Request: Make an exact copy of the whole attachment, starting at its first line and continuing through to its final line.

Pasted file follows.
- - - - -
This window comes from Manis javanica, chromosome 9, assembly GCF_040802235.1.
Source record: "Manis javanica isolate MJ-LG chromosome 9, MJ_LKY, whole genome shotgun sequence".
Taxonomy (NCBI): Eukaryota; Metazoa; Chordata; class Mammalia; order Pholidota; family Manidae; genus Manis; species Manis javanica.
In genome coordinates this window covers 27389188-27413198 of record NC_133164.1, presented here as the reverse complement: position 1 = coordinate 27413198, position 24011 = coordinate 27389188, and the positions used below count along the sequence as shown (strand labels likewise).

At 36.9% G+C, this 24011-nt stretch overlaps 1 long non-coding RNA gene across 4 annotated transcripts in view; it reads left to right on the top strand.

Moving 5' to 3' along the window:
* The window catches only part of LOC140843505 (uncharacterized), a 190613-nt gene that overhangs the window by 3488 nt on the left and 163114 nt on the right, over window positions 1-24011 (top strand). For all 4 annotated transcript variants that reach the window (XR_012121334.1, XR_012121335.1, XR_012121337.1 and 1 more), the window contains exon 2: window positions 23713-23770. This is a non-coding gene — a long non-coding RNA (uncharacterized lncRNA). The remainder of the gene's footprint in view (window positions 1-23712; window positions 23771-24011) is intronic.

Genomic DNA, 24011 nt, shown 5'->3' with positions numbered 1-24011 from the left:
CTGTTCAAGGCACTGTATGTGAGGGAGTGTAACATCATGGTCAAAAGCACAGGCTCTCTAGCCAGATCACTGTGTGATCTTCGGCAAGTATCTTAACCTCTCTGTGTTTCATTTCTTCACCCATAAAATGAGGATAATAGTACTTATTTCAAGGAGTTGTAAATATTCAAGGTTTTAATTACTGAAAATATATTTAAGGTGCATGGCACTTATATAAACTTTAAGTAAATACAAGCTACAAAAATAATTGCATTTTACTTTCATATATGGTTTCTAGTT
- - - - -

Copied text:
This window comes from Manis javanica, chromosome 9, assembly GCF_040802235.1.
Source record: "Manis javanica isolate MJ-LG chromosome 9, MJ_LKY, whole genome shotgun sequence".
Taxonomy (NCBI): Eukaryota; Metazoa; Chordata; class Mammalia; order Pholidota; family Manidae; genus Manis; species Manis javanica.
In genome coordinates this window covers 27389188-27413198 of record NC_133164.1, presented here as the reverse complement: position 1 = coordinate 27413198, position 24011 = coordinate 27389188, and the positions used below count along the sequence as shown (strand labels likewise).

At 36.9% G+C, this 24011-nt stretch overlaps 1 long non-coding RNA gene across 4 annotated transcripts in view; it reads left to right on the top strand.

Moving 5' to 3' along the window:
* The window catches only part of LOC140843505 (uncharacterized), a 190613-nt gene that overhangs the window by 3488 nt on the left and 163114 nt on the right, over window positions 1-24011 (top strand). For all 4 annotated transcript variants that reach the window (XR_012121334.1, XR_012121335.1, XR_012121337.1 and 1 more), the window contains exon 2: window positions 23713-23770. This is a non-coding gene — a long non-coding RNA (uncharacterized lncRNA). The remainder of the gene's footprint in view (window positions 1-23712; window positions 23771-24011) is intronic.

Genomic DNA, 24011 nt, shown 5'->3' with positions numbered 1-24011 from the left:
CTGTTCAAGGCACTGTATGTGAGGGAGTGTAACATCATGGTCAAAAGCACAGGCTCTCTAGCCAGATCACTGTGTGATCTTCGGCAAGTATCTTAACCTCTCTGTGTTTCATTTCTTCACCCATAAAATGAGGATAATAGTACTTATTTCAAGGAGTTGTAAATATTCAAGGTTTTAATTACTGAAAATATATTTAAGGTGCATGGCACTTATATAAACTTTAAGTAAATACAAGCTACAAAAATAATTGCATTTTACTTTCATATATGGTTTCTAGTT